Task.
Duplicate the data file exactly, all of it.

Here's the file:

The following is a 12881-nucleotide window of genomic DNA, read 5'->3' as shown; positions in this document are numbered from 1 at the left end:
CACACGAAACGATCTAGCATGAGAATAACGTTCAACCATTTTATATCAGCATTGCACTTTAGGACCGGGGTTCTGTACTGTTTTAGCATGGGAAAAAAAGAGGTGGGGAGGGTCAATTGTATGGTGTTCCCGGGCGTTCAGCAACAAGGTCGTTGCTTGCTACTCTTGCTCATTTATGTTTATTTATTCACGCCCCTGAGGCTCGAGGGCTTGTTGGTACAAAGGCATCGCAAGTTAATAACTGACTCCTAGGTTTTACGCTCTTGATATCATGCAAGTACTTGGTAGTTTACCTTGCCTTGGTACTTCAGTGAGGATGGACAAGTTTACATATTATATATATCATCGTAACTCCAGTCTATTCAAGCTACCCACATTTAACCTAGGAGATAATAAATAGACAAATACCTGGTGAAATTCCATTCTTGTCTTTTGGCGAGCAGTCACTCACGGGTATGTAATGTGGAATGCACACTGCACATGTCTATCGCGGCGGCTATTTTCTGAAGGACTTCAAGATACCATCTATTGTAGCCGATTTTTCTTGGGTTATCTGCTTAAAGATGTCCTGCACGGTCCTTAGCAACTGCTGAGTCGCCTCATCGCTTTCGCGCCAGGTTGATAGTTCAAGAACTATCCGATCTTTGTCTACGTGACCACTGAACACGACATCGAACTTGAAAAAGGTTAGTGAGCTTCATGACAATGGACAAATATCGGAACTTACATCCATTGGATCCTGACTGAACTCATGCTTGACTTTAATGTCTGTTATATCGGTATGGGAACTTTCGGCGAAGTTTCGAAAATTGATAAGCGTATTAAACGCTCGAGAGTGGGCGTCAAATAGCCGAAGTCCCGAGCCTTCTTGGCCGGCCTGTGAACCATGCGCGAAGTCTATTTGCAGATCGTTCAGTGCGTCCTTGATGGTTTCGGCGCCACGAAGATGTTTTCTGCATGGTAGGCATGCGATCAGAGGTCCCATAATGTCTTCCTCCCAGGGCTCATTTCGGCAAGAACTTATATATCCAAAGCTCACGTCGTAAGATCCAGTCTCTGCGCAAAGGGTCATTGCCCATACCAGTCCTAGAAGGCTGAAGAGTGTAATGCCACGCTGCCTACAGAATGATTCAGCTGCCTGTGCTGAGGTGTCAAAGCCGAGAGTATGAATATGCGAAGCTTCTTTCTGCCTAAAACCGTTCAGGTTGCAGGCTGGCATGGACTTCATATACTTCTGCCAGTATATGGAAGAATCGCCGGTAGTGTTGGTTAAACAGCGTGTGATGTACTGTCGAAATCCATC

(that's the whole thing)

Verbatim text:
The following is a 12881-nucleotide window of genomic DNA, read 5'->3' as shown; positions in this document are numbered from 1 at the left end:
CACACGAAACGATCTAGCATGAGAATAACGTTCAACCATTTTATATCAGCATTGCACTTTAGGACCGGGGTTCTGTACTGTTTTAGCATGGGAAAAAAAGAGGTGGGGAGGGTCAATTGTATGGTGTTCCCGGGCGTTCAGCAACAAGGTCGTTGCTTGCTACTCTTGCTCATTTATGTTTATTTATTCACGCCCCTGAGGCTCGAGGGCTTGTTGGTACAAAGGCATCGCAAGTTAATAACTGACTCCTAGGTTTTACGCTCTTGATATCATGCAAGTACTTGGTAGTTTACCTTGCCTTGGTACTTCAGTGAGGATGGACAAGTTTACATATTATATATATCATCGTAACTCCAGTCTATTCAAGCTACCCACATTTAACCTAGGAGATAATAAATAGACAAATACCTGGTGAAATTCCATTCTTGTCTTTTGGCGAGCAGTCACTCACGGGTATGTAATGTGGAATGCACACTGCACATGTCTATCGCGGCGGCTATTTTCTGAAGGACTTCAAGATACCATCTATTGTAGCCGATTTTTCTTGGGTTATCTGCTTAAAGATGTCCTGCACGGTCCTTAGCAACTGCTGAGTCGCCTCATCGCTTTCGCGCCAGGTTGATAGTTCAAGAACTATCCGATCTTTGTCTACGTGACCACTGAACACGACATCGAACTTGAAAAAGGTTAGTGAGCTTCATGACAATGGACAAATATCGGAACTTACATCCATTGGATCCTGACTGAACTCATGCTTGACTTTAATGTCTGTTATATCGGTATGGGAACTTTCGGCGAAGTTTCGAAAATTGATAAGCGTATTAAACGCTCGAGAGTGGGCGTCAAATAGCCGAAGTCCCGAGCCTTCTTGGCCGGCCTGTGAACCATGCGCGAAGTCTATTTGCAGATCGTTCAGTGCGTCCTTGATGGTTTCGGCGCCACGAAGATGTTTTCTGCATGGTAGGCATGCGATCAGAGGTCCCATAATGTCTTCCTCCCAGGGCTCATTTCGGCAAGAACTTATATATCCAAAGCTCACGTCGTAAGATCCAGTCTCTGCGCAAAGGGTCATTGCCCATACCAGTCCTAGAAGGCTGAAGAGTGTAATGCCACGCTGCCTACAGAATGATTCAGCTGCCTGTGCTGAGGTGTCAAAGCCGAGAGTATGAATATGCGAAGCTTCTTTCTGCCTAAAACCGTTCAGGTTGCAGGCTGGCATGGACTTCATATACTTCTGCCAGTATATGGAAGAATCGCCGGTAGTGTTGGTTAAACAGCGTGTGATGTACTGTCGAAATCCATC